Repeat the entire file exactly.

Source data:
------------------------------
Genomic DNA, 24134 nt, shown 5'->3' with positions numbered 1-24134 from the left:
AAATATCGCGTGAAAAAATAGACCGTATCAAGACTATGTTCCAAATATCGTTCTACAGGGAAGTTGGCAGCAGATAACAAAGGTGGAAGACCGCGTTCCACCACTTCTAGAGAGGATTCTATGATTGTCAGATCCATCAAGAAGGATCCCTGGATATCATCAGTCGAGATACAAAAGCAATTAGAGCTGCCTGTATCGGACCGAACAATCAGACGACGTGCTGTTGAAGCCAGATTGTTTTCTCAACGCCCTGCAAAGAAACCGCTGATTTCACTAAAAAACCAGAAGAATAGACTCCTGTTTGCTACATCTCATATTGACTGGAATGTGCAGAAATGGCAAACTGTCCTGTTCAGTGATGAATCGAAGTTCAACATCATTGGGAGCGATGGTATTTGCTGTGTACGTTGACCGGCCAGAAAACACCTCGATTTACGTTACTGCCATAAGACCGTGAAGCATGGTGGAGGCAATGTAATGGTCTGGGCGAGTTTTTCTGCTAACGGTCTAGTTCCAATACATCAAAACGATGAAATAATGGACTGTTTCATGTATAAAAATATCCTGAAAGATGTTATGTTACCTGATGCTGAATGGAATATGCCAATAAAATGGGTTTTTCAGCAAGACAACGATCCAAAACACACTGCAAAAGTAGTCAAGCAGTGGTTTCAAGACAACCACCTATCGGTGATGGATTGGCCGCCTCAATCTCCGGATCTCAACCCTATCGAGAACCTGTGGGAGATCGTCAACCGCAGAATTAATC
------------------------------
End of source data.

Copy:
Genomic DNA, 24134 nt, shown 5'->3' with positions numbered 1-24134 from the left:
AAATATCGCGTGAAAAAATAGACCGTATCAAGACTATGTTCCAAATATCGTTCTACAGGGAAGTTGGCAGCAGATAACAAAGGTGGAAGACCGCGTTCCACCACTTCTAGAGAGGATTCTATGATTGTCAGATCCATCAAGAAGGATCCCTGGATATCATCAGTCGAGATACAAAAGCAATTAGAGCTGCCTGTATCGGACCGAACAATCAGACGACGTGCTGTTGAAGCCAGATTGTTTTCTCAACGCCCTGCAAAGAAACCGCTGATTTCACTAAAAAACCAGAAGAATAGACTCCTGTTTGCTACATCTCATATTGACTGGAATGTGCAGAAATGGCAAACTGTCCTGTTCAGTGATGAATCGAAGTTCAACATCATTGGGAGCGATGGTATTTGCTGTGTACGTTGACCGGCCAGAAAACACCTCGATTTACGTTACTGCCATAAGACCGTGAAGCATGGTGGAGGCAATGTAATGGTCTGGGCGAGTTTTTCTGCTAACGGTCTAGTTCCAATACATCAAAACGATGAAATAATGGACTGTTTCATGTATAAAAATATCCTGAAAGATGTTATGTTACCTGATGCTGAATGGAATATGCCAATAAAATGGGTTTTTCAGCAAGACAACGATCCAAAACACACTGCAAAAGTAGTCAAGCAGTGGTTTCAAGACAACCACCTATCGGTGATGGATTGGCCGCCTCAATCTCCGGATCTCAACCCTATCGAGAACCTGTGGGAGATCGTCAACCGCAGAATTAATC